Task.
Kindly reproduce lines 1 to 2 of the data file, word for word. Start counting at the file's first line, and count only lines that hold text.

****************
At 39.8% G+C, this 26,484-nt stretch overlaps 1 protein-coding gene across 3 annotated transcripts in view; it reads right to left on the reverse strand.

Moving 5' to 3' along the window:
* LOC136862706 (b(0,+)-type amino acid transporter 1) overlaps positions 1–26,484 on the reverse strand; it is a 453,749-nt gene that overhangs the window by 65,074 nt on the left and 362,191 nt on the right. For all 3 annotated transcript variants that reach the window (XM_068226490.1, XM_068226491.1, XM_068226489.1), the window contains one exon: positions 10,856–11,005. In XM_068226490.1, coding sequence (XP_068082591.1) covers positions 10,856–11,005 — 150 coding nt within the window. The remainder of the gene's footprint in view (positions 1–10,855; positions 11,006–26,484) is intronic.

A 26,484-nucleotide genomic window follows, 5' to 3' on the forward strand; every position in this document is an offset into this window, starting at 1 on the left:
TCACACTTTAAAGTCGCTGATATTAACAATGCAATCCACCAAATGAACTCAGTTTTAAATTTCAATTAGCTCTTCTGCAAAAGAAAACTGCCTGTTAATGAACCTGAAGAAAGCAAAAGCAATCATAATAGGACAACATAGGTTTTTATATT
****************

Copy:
At 39.8% G+C, this 26,484-nt stretch overlaps 1 protein-coding gene across 3 annotated transcripts in view; it reads right to left on the reverse strand.

Moving 5' to 3' along the window: